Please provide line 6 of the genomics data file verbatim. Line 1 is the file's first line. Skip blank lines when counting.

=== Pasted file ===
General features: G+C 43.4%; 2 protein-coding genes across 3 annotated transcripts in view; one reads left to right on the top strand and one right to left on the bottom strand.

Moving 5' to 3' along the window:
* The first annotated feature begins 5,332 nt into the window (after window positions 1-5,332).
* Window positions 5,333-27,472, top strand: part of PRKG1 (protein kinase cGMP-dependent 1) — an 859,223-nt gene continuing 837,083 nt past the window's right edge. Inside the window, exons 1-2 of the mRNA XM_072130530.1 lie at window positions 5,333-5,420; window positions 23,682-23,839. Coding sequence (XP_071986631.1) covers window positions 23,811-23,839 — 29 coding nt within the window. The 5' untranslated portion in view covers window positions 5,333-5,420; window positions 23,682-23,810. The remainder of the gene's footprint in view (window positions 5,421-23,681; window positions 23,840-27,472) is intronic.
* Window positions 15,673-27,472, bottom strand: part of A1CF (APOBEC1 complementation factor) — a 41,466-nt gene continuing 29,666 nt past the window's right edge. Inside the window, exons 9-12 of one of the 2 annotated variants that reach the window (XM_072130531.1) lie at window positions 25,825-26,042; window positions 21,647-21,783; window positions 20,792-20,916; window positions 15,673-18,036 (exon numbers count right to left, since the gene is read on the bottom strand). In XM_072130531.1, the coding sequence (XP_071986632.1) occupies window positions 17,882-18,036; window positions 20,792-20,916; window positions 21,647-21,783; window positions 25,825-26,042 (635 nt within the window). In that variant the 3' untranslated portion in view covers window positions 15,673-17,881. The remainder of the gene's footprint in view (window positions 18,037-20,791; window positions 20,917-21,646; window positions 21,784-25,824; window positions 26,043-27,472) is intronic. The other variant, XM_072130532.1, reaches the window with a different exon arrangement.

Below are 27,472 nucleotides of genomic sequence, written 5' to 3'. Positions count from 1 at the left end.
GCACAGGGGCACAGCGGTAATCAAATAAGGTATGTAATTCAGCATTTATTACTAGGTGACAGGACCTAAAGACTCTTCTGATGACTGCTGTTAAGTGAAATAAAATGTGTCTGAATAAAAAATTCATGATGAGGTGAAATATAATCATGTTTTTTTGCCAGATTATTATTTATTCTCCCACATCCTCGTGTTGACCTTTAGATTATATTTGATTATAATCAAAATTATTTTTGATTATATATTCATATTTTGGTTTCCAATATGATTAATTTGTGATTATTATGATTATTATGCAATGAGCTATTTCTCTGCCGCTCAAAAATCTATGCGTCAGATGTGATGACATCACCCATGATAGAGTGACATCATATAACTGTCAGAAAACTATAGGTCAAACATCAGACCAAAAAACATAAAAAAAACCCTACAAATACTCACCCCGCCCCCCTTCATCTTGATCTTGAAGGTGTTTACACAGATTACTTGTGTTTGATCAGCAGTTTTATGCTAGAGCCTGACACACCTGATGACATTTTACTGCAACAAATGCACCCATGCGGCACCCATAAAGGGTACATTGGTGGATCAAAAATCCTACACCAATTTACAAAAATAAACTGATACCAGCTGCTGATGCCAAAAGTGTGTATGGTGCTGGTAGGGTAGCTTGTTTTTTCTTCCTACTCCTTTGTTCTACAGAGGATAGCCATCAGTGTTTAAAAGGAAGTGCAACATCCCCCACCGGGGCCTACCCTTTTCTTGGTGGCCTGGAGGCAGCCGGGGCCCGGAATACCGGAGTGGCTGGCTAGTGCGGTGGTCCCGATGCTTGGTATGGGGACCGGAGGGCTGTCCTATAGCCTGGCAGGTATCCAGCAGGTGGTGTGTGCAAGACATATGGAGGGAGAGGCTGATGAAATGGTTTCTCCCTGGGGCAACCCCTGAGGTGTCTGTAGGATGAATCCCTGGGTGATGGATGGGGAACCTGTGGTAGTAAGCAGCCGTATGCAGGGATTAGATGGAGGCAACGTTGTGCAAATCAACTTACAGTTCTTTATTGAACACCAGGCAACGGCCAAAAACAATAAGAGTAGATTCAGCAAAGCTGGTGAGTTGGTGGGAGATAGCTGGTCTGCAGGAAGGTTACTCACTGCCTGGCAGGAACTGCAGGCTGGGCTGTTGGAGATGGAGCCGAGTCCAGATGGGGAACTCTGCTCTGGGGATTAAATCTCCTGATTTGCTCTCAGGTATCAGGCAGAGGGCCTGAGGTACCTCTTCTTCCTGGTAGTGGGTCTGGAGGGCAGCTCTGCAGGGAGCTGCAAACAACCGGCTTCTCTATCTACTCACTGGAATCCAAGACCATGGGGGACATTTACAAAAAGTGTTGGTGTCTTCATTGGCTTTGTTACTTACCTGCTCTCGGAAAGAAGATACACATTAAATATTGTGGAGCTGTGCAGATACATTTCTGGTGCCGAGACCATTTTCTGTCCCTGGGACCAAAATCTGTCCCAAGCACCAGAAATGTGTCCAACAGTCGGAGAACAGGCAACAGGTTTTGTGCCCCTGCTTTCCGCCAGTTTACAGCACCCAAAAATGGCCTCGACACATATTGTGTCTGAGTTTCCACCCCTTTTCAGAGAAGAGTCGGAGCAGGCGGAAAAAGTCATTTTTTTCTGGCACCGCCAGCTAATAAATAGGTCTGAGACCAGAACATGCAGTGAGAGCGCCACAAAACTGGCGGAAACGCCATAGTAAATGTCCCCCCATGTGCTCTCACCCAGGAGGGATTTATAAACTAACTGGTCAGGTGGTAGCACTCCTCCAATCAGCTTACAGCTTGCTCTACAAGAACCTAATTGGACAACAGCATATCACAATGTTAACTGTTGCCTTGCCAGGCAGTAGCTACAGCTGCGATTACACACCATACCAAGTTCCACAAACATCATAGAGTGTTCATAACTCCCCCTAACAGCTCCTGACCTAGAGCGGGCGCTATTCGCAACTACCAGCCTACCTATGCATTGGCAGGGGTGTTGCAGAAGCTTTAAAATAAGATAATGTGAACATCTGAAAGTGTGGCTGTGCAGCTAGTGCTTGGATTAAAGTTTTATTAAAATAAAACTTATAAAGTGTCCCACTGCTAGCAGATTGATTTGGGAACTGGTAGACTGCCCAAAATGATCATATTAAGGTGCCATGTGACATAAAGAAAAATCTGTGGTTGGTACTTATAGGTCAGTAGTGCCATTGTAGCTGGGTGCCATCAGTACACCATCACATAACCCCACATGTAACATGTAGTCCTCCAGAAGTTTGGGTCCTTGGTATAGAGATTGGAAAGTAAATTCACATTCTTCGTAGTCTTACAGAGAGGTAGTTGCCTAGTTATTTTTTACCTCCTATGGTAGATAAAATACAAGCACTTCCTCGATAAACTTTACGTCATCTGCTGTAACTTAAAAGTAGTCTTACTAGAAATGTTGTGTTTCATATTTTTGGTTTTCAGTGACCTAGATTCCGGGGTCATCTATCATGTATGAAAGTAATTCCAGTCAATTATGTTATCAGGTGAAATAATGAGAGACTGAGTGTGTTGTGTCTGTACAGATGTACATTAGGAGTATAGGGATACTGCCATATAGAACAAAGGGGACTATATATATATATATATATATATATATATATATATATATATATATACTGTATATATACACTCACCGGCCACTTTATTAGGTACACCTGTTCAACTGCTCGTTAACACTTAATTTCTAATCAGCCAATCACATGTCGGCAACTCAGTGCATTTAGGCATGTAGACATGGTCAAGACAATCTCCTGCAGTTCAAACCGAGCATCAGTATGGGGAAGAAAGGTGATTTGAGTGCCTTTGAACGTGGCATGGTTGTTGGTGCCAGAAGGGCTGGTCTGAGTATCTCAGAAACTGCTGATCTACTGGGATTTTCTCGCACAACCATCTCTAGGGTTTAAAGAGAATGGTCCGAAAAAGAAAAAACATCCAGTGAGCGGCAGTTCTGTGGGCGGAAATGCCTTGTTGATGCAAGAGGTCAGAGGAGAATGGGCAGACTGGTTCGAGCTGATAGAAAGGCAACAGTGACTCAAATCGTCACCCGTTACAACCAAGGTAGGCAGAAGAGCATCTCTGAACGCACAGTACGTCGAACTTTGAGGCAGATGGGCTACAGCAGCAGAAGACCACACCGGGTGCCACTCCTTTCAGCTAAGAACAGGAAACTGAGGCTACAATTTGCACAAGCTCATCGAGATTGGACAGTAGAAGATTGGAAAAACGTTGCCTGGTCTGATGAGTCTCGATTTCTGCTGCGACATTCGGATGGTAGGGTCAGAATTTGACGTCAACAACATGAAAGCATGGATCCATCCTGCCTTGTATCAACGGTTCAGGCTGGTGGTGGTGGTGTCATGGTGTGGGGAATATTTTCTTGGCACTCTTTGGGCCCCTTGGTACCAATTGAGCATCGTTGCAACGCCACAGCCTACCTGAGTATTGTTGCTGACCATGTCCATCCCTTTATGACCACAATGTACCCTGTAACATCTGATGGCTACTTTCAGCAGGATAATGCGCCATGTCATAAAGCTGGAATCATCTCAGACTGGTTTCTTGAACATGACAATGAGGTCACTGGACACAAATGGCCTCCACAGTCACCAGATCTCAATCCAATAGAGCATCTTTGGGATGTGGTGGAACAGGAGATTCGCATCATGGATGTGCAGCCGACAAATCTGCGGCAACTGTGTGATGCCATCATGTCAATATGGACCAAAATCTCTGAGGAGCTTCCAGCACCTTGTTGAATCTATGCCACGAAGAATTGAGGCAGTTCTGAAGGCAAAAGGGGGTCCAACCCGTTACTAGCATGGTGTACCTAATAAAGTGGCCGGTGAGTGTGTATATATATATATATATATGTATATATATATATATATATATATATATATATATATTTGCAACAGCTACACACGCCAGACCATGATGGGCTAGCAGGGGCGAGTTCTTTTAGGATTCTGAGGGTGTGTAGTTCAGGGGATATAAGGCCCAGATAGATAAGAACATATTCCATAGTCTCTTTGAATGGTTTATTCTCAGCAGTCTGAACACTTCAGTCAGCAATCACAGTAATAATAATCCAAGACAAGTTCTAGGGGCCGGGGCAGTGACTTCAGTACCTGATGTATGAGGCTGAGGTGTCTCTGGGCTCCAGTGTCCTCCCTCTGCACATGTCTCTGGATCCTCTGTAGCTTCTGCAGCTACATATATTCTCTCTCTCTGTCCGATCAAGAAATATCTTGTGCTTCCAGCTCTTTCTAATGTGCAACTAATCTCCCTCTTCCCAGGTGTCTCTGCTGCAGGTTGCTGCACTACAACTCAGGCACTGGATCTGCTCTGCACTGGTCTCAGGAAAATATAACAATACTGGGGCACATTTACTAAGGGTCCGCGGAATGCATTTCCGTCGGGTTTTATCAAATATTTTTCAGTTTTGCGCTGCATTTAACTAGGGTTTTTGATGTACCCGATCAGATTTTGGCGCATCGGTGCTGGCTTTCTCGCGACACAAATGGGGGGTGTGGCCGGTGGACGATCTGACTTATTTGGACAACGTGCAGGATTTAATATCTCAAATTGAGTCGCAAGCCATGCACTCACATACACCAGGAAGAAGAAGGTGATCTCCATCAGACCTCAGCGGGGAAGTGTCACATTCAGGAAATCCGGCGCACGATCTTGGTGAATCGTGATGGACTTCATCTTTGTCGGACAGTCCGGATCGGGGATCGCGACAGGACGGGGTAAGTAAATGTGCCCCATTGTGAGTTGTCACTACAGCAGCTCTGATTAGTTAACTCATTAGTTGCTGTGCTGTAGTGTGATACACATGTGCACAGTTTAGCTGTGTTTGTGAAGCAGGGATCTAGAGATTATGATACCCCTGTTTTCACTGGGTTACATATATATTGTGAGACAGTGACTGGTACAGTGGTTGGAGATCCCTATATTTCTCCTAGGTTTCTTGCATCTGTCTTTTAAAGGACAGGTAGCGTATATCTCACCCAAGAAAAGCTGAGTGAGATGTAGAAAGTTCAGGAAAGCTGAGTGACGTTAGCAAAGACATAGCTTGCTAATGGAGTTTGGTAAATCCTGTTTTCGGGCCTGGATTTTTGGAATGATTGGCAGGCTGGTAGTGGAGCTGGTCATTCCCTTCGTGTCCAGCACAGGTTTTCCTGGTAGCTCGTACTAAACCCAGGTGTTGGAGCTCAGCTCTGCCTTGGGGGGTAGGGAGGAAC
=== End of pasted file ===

Below are 27,472 nucleotides of genomic sequence, written 5' to 3'. Positions count from 1 at the left end.